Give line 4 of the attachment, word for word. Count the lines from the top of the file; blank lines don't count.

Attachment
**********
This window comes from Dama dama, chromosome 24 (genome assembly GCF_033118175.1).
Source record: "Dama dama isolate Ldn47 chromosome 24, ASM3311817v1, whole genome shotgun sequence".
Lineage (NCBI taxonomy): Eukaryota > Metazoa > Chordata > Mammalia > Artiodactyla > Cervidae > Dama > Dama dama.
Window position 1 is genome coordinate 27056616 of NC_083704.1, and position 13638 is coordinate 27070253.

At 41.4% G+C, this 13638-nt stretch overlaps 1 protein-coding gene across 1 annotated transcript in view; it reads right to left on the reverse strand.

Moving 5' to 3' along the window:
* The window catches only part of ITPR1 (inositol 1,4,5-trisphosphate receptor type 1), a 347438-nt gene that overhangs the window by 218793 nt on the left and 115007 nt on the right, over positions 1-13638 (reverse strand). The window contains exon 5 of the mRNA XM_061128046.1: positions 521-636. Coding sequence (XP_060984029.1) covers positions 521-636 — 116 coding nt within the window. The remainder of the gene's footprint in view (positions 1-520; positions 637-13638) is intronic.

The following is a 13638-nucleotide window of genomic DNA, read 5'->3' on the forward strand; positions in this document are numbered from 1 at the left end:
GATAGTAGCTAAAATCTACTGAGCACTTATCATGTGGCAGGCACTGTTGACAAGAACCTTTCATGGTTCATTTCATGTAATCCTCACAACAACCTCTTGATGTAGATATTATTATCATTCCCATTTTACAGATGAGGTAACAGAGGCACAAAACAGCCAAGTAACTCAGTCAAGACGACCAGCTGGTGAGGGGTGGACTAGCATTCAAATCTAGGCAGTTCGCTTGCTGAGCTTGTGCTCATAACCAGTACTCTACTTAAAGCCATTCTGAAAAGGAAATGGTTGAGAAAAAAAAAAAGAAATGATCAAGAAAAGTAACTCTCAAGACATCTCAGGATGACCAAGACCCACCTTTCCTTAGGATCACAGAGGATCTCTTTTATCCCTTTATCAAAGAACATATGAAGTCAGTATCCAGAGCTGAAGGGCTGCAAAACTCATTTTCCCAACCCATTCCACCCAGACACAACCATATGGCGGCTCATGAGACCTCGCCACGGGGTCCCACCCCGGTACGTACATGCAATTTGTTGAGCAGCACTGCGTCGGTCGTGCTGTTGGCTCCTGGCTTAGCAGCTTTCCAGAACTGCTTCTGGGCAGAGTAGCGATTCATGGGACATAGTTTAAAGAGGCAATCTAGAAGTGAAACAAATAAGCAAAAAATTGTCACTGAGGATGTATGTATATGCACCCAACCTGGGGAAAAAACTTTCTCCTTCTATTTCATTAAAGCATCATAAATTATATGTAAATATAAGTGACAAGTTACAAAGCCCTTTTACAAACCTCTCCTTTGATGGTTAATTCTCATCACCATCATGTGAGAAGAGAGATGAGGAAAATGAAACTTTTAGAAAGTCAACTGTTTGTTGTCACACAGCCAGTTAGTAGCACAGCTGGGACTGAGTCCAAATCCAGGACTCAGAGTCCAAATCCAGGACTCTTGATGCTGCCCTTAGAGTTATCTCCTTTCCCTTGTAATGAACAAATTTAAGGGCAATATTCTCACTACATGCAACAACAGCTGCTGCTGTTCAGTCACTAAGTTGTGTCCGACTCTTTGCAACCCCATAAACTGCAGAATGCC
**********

Window position 1 is genome coordinate 27056616 of NC_083704.1, and position 13638 is coordinate 27070253.